03 May 2016

Navi Class Goes Montessori: Ch. 4

Yesterday it rained, which in this climate always throws the students off. The sky turns grey, the air pressure climbs, and suddenly half the school is in the office asking to have its temperature taken because the students just do not know what hit them, only that everything is wrong somehow.

Navi class started off accordingly. Class was ok but the Disney animators took the day off.

The problem with the new program, which is also one of its strengths, is that the way I have it set up there is no escaping it: the students are literally surrounded by work; they can’t escape while they wait for the teacher to call on someone else. Some of the students work diligently for all 40 minutes and get their recreation in the Navi, which is what I want them all to learn to do; but I may have to build in some break time. We’ll see.

The other thing I have to evaluate is whether the activities have enough scaffolding for the youngest member of the class. My instinct is always to write for the highest grade in a group.

One thing I definitely should have done when I introduced the program was to go over the procedures six times and made them say it all back to me. I suspect that some are having trouble switching tack from waiting to be told what to do.

Today it didn’t rain and everything was fine. One of my administrators said she asked a girl what on earth is going on in Mrs. ---‘s class and the girl said it is cool and they like it.

The plan is to keep the program up until Pesach and then evaluate whether to continue to the end of the year. My principal was concerned that the program wouldn’t have enough momentum on its own and recommended that I introduce it as something special, a discreet unit: we are going to make a book about the next couple of perakim; you will do all this work and then we will comb-bind it and have a contest to see who has done the nicest job.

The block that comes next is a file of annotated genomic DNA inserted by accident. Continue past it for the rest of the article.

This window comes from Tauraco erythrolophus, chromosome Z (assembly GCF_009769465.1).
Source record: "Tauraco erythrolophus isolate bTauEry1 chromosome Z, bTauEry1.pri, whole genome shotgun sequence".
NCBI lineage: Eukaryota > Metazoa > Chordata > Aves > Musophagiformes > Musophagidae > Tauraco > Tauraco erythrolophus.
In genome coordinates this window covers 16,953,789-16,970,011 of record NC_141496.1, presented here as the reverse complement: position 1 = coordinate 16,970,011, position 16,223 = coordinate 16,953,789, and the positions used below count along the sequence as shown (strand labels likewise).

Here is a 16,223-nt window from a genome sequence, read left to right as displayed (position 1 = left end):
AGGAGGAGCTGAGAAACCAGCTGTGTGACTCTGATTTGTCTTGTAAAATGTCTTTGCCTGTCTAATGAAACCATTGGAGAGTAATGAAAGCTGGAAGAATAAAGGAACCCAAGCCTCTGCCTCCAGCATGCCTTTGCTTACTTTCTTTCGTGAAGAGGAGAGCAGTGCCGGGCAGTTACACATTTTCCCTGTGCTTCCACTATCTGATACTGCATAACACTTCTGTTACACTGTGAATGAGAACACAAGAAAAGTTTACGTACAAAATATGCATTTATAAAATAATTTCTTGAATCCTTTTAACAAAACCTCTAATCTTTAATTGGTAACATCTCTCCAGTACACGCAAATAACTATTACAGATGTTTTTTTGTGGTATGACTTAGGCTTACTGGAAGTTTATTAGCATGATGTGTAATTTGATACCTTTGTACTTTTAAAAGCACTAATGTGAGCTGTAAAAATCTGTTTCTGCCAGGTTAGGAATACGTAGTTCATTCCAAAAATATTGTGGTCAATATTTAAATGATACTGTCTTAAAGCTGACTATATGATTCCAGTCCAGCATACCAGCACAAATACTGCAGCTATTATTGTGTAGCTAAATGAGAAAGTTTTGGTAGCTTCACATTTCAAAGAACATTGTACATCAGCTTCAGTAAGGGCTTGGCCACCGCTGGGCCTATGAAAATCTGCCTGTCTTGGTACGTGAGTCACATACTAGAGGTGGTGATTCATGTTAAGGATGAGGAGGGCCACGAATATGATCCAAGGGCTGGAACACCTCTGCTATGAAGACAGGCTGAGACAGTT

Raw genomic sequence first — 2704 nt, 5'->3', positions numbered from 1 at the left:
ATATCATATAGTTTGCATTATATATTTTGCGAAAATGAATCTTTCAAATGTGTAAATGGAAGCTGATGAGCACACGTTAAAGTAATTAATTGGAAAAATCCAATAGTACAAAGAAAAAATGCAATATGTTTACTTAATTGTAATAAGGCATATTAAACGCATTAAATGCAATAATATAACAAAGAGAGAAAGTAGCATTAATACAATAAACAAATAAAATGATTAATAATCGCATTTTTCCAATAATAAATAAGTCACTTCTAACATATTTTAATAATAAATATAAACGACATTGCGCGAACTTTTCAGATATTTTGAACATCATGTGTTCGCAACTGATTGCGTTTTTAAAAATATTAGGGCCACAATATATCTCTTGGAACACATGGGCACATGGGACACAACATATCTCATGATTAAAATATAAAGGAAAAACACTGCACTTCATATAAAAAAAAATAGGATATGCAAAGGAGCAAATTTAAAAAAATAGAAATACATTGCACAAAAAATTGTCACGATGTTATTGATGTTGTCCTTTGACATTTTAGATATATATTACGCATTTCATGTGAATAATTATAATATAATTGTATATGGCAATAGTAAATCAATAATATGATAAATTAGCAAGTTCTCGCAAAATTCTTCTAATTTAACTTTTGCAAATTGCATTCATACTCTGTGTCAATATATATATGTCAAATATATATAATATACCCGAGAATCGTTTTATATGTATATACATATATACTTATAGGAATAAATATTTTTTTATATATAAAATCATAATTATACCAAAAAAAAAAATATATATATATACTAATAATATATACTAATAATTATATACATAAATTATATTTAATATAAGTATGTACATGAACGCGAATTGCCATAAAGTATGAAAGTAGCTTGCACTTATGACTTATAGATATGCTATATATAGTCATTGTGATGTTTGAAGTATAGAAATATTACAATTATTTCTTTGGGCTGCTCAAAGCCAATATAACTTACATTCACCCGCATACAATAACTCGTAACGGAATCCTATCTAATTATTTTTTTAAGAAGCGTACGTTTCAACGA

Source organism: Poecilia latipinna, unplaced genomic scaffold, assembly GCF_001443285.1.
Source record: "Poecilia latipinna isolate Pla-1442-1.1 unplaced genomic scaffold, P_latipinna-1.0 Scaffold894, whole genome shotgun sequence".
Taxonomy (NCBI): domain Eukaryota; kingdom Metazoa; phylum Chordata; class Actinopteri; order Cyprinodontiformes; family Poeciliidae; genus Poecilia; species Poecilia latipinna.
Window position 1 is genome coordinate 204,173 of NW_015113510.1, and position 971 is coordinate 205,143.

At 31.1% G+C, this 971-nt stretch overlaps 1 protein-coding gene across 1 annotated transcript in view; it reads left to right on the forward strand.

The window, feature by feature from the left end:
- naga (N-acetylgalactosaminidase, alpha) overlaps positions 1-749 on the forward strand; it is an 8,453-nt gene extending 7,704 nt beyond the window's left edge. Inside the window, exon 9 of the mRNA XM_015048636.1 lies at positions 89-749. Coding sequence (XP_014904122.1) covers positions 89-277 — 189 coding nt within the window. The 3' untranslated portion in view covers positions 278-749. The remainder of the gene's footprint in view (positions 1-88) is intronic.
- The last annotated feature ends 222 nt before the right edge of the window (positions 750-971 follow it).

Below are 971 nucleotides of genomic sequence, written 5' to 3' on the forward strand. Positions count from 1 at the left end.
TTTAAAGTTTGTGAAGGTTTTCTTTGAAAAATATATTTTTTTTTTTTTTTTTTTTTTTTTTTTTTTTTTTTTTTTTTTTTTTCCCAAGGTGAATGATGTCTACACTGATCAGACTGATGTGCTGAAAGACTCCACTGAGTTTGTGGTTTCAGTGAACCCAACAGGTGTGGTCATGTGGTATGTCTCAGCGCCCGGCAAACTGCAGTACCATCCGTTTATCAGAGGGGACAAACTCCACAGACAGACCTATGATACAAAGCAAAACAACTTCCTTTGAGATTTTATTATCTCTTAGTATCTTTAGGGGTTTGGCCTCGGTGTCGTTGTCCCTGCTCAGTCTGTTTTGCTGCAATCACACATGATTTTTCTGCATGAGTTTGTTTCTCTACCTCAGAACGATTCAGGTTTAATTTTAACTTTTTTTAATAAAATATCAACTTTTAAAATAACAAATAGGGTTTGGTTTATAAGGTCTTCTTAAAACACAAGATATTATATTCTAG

I was confident enough that the program was exciting that I did not bring up the contest idea; and one student already said she doesn’t want her work comb-bound; but the discreet-unit aspect means that we are trying to get through five perakim before Pesach, because to make a book about just the next two perakim was entirely arbitrary – it was perakim 11 and 12 in Shmuel Alef, a battle and a speech – I just couldn’t see it and I didn’t think the girls would either. So we are chugging along at a perek a day (!), every day starts with ten minutes of Storytime; and then they’ll have a couple of days to just work.

The urgent pace may be a boon rather than otherwise. I think the main challenge with this program is going to be creating enough energy in the classroom given how many girls, in an already small and relatively low-energy group, are sitting and working quietly on their own. I may start suggesting the social activities to the others.

One of the girls asked today whether I have seen the Totoro film and reminisced about how much she likes it, and I proposed that she go for the activity behind it and write up perek 14 as a graphic novel, and put Totoro in it if she likes. She elaborated on the scene, Totoro vs. the Philistines, and almost talked herself into it. I will be intrigued to see whether she takes up that idea – not only because I would love to read that manga but also because this is the girl who likes questions with a right answer, not creative exercises, and one of my challenges this year is getting her to see that even school subjects can be colorful and dramatic.

At any rate, the lesson for me in this exchange was that good things can come of having student-friendly pictures on the envelopes. We should have a higher proportion of Totoros to Renoirs. The pictures are what they are because it is not always easy to figure out what the students find absorbing; it is a question they will never answer directly (food! sleep! myself! sleep!) – it might serve well to have the students pose and take the pictures.

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